We hear it a lot, and as a yoga teacher I say it a lot: we're all connected. But what does it even mean to be connected? Sure, we can contact and receive a reply from almost anyone we know in a matter of seconds, but perhaps more often than not, we feel disconnected: living far away from family, learning about milestones in a friend's life via Facebook, and going months without sitting on a patch of grass.
So how do we get back in touch? How do we feel like we're participating in the world rather than just watching it on a screen?
The world is different now, and it will be different again tomorrow, and that's okay. But we don't want to lose our connection to each other and to the planet we live on, so these are eight ideas I try to practice in my life as often as possible.
The health benefits are reason enough: time spent in nature can ease depression and increase your ability to concentrate. We can also see and experience first-hand the consequences of what we do: a clean, well-manicured park or a pile of trash in the gutter; lungs full of fresh air or a hand over our mouths as we pass an idling truck.
Walking outside without shoes on is called earthing and, according to this study, "appears to be one of the simplest and yet most profound interventions for helping reduce cardiovascular risk and cardiovascular events." Plus, it's really pleasant to feel different surfaces under your toes: concrete, sand, grass.
Preferably, something to eat! It's a great reminder of where our food comes from and how attentive care is rewarded.
Call Instead of Text
If you don't need an immediate answer, or when a yes or no will do, texting is brilliant. But if you're looking at a discussion that will involve a lot of back and forth, just pick up the phone and call. Don't want to interrupt? Text and ask when it would be a good time to call. You'll work through the situation more quickly and with less opportunity to misread a tone.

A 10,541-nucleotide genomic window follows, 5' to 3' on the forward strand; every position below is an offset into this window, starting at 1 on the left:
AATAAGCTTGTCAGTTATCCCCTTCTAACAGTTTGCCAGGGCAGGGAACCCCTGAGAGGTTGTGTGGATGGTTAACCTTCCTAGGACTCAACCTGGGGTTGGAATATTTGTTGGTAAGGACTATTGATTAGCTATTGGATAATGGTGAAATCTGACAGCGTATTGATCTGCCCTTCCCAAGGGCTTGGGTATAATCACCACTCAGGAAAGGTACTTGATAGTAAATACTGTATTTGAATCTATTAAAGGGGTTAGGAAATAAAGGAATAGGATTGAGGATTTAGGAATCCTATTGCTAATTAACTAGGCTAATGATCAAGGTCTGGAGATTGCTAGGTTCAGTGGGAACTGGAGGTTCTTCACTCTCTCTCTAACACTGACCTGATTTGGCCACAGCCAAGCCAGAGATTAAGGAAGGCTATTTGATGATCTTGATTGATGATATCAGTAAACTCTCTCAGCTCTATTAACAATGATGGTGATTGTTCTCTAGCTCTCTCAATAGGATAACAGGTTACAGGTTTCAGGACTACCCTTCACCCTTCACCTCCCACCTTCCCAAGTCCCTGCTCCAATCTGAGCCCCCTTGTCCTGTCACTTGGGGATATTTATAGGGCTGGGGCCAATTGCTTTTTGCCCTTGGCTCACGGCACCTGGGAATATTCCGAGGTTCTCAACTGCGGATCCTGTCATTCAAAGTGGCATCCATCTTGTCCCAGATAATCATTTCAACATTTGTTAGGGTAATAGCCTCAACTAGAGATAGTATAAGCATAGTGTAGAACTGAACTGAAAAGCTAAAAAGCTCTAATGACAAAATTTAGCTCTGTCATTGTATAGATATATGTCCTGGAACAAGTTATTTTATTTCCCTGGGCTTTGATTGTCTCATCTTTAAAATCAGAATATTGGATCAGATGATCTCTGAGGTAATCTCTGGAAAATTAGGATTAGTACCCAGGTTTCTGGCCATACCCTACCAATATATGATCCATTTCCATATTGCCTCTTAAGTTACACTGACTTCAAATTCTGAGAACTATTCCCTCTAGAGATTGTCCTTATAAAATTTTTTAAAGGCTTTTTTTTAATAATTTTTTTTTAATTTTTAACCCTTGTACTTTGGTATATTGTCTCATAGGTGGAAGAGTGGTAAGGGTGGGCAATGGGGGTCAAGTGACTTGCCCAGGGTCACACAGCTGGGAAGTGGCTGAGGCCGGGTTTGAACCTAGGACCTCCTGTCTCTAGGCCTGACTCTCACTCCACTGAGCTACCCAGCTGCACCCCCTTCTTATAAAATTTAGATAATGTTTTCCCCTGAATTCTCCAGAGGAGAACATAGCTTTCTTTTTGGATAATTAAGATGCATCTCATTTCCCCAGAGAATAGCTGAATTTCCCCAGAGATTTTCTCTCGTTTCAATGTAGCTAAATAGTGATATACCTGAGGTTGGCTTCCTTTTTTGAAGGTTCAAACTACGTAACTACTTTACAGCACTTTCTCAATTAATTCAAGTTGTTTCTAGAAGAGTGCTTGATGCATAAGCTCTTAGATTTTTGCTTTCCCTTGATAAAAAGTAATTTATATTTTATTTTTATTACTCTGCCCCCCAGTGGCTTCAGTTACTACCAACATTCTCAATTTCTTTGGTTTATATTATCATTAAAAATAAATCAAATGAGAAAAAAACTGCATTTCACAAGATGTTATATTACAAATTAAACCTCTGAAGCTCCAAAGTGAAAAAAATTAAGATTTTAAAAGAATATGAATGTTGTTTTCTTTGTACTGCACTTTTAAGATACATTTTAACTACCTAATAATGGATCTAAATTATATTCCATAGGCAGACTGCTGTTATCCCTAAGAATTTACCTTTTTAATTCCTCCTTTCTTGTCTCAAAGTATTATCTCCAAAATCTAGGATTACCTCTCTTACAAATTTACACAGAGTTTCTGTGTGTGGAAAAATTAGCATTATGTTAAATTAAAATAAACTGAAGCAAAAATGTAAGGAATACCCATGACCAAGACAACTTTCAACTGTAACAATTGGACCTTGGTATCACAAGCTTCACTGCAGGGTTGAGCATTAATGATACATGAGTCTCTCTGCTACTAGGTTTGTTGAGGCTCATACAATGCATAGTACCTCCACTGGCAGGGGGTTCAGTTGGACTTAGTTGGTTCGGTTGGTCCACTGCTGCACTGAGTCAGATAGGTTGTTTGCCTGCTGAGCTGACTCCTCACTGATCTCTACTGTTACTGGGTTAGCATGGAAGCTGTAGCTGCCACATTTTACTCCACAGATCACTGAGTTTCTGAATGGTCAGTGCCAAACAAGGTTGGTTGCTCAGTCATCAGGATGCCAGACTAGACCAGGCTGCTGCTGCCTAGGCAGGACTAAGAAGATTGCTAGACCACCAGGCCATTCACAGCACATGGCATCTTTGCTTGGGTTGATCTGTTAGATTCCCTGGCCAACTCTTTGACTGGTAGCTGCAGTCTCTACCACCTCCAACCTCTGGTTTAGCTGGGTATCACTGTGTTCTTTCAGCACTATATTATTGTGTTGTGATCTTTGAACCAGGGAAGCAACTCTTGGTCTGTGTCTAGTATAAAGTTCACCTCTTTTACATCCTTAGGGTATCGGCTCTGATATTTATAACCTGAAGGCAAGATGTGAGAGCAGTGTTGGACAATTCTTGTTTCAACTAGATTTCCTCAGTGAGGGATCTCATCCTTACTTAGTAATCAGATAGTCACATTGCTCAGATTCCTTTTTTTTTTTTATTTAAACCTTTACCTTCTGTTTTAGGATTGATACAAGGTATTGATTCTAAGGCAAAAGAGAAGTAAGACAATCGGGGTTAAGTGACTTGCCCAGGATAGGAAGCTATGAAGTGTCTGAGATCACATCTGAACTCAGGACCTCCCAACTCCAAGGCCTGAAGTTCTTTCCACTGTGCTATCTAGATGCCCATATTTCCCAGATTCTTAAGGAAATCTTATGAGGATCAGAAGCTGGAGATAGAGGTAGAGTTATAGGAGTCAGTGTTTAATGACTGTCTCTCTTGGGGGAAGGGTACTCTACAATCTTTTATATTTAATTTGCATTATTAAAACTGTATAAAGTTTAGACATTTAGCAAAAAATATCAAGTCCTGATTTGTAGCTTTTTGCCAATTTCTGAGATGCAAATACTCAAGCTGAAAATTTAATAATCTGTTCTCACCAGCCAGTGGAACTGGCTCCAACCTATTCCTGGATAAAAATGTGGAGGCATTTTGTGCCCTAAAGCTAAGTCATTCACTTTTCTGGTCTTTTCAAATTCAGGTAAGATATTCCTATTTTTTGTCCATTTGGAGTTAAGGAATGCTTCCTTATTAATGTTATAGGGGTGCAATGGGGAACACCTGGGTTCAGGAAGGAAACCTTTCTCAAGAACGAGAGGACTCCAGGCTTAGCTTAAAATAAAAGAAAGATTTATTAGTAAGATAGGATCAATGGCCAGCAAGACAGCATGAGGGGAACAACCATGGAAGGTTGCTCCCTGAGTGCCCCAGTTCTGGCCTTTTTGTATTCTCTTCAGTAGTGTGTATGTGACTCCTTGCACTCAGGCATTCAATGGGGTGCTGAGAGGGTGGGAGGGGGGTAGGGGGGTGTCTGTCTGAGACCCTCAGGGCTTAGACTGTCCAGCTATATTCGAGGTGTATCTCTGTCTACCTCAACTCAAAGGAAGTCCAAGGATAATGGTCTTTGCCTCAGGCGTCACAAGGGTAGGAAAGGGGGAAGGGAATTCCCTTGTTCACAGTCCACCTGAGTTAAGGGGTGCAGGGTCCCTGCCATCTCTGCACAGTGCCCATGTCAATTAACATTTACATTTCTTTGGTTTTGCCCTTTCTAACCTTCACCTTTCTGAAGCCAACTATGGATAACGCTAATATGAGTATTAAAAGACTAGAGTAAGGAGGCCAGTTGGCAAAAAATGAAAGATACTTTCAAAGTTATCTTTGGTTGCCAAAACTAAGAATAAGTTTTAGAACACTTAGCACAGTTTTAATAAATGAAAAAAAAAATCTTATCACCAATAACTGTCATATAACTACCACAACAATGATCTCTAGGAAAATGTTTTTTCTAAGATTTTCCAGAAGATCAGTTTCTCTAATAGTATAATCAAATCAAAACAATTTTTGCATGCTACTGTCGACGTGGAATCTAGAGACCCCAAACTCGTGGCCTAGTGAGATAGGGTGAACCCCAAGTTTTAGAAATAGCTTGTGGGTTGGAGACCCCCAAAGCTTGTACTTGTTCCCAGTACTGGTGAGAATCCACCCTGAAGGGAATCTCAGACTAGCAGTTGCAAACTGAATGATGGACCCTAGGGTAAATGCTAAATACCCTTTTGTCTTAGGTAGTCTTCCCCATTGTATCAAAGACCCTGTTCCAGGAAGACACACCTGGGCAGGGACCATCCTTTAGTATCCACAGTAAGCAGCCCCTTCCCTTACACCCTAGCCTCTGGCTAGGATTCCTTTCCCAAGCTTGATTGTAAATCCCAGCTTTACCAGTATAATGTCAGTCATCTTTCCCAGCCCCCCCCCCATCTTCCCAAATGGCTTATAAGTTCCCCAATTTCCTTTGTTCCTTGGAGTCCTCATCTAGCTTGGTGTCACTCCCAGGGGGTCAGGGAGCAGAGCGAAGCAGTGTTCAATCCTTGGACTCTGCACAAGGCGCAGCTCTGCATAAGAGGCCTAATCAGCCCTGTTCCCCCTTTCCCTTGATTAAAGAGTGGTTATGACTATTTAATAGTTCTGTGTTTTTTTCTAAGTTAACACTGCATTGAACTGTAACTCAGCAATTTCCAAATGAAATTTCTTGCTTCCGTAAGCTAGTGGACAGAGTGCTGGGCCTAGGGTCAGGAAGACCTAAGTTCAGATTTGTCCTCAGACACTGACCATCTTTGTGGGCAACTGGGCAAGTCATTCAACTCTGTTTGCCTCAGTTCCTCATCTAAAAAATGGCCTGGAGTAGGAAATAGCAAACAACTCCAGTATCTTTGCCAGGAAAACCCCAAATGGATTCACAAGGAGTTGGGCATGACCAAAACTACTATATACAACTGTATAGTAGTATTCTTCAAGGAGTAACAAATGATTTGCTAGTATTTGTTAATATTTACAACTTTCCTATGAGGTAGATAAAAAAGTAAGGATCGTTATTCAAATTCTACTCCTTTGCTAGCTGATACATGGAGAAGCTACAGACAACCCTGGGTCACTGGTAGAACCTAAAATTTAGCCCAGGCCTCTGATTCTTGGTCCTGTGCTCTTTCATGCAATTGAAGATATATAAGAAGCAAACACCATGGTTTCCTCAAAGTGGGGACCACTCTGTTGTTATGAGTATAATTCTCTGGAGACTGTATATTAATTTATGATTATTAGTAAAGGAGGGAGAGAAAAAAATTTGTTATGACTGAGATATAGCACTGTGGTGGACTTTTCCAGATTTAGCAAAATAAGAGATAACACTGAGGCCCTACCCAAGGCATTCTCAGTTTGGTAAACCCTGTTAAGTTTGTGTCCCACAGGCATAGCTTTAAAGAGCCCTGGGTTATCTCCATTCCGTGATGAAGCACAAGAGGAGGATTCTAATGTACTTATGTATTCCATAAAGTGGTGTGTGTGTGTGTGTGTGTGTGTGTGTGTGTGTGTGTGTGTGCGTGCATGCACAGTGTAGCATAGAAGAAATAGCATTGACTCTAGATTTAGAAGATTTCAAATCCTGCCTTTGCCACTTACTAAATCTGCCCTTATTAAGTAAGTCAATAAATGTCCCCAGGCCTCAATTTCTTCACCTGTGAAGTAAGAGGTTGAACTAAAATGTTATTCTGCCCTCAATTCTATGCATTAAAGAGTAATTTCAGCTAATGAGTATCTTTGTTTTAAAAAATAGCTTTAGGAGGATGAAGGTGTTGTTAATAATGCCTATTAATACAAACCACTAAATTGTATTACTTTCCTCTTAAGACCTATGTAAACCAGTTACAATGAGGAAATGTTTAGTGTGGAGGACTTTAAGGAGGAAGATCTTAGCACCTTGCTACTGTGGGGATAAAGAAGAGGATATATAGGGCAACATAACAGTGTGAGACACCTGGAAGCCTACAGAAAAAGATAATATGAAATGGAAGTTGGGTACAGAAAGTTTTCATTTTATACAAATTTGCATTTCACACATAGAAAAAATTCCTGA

Put the Phone Down
Have you ever ignored what was happening in front of you — even if it was dinner with a loved one — to consult your phone? Choose some times to put the phone away and really notice what's going on around you. Next time you're waiting in line, instead of passing the time with a game or Facebook browsing, just observe the people and the situation. Allow yourself to feel — whoa — bored.
Write a Handwritten Note
Did you ever have a penpal, and was it not the most wonderful feeling to know there was mail waiting for you? A handwritten letter doesn't have to be long, and it will only take a matter of minutes to write one and pop it in an envelope. You could do it during the time you're determined not to check your phone.
Take a Class
We're all about the great availability and convenience of online learning, but even though we can YouTube how to do just about anything, there's something to be said for getting in front of a teacher and learning the skill in the presence of the master.
Recognize Our Fellow Humans
News is easy to find nowadays, even when we're not looking for it, and the stuff that's thrown at us is rarely good. It's easy to let every suffering face become a statistic or fable from a faraway land, but the truth is that every face is a person not unlike us. Pause to consider that person. Maybe we can't help everyone, but we can send some loving thoughts their way.
How do you practice staying connected?